By Dr. Bruce Rogers-Vaughn, an excerpt from his article “Blessed are those Who Mourn: Depression as Political Resistance” (2013). You can find more of Bruce’s work here.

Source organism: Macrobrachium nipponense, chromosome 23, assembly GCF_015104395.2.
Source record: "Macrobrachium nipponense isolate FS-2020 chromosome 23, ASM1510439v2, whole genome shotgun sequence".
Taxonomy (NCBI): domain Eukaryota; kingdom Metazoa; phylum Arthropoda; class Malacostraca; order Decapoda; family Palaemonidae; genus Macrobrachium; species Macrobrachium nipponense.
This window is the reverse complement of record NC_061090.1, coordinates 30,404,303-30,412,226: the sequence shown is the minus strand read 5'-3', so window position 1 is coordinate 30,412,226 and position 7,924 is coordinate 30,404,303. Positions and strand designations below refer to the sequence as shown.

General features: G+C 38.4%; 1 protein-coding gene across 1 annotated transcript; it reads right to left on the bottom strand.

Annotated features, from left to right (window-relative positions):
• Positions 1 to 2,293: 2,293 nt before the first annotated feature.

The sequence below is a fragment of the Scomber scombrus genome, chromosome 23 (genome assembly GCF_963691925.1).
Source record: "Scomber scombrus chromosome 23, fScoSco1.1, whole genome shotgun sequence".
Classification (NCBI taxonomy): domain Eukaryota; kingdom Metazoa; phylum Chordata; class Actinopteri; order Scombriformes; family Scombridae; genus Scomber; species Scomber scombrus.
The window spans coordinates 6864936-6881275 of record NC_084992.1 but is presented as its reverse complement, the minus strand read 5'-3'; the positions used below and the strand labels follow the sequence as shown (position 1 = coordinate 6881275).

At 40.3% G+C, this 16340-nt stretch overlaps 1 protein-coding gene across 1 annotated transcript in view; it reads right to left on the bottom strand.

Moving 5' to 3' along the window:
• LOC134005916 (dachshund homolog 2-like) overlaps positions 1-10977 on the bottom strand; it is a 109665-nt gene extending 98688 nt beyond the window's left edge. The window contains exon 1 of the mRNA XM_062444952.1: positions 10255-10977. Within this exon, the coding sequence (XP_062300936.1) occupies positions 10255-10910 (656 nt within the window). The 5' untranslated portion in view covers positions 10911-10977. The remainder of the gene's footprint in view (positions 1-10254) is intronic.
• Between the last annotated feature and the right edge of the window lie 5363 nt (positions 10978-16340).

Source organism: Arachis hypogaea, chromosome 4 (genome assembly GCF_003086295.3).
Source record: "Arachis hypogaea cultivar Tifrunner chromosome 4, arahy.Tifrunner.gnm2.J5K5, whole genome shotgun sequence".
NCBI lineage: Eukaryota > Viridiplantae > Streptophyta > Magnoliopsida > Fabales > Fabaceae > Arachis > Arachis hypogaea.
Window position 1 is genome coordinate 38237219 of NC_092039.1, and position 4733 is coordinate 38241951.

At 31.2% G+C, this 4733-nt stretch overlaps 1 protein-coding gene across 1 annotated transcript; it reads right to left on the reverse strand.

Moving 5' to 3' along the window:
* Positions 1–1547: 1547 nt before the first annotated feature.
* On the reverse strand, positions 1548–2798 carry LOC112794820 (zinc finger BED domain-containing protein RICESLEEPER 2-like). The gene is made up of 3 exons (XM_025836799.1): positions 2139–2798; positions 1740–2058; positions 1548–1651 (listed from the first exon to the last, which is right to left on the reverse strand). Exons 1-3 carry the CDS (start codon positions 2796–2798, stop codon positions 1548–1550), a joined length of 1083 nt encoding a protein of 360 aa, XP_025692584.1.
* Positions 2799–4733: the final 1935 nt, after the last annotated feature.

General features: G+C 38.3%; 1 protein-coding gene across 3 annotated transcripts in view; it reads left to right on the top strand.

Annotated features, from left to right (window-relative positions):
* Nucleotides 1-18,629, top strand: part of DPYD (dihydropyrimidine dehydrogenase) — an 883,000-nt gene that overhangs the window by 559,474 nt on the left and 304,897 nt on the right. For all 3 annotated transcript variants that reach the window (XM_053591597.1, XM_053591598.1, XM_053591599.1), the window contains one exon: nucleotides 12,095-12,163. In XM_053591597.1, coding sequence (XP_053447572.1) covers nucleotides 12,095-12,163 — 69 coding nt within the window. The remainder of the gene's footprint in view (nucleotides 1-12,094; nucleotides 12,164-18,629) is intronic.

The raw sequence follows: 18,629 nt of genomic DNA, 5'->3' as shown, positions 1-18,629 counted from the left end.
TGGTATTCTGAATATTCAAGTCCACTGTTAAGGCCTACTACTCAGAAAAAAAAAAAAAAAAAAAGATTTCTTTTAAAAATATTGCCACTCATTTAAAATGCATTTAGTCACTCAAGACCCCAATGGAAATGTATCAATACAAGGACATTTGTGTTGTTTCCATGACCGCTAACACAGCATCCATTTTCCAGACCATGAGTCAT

What can it mean to proclaim “those who mourn,” the gathering of the depressed, to be “blessed” (Matt. 5:4)? In normative New Testament scholarship, and certainly within Christian popular piety, this text is usually employed to address the private sufferings of individuals. According to Carter (2005), such an emphasis “says much about . . . contemporary individualism that conceives of religion as a private matter isolated from sociopolitical matters” (p. 150). Postcolonial readings, however, take a different turn. This approach focuses on “retrieving silenced voices” and “foregrounding the political” in biblical texts. Particular attention is given to “challenging dominant scholarship by foregrounding empire and related issues in texts and interpretations” (Segovia 2009, p. 207). In this spirit, Carter contends that Roman imperialism provides the context for interpreting the gospel of Matthew. According to Carter (2005), Matthew’s audience suffered under the conditions of imperial Rome, a world marked by: (a) “vast societal inequalities, economic exploitation, and political oppression,” (b) “tensions between the rich . . . and poor,” (c) “pervasive displays of Roman power and control, including military presence,” (d) “no separation of religious institutions and personnel from socioeconomic and political commitments,” (e) “imperial theology or propaganda,” and (f) “obvious signs, sounds and smells of the destructive impact of the imperial sociopolitical order structured for the elite’s benefit: poverty, poor sanitation, disease, malnutrition, overwork . . . and social instability” (pp. 150–151).Continue reading “Depression as Political Resistance”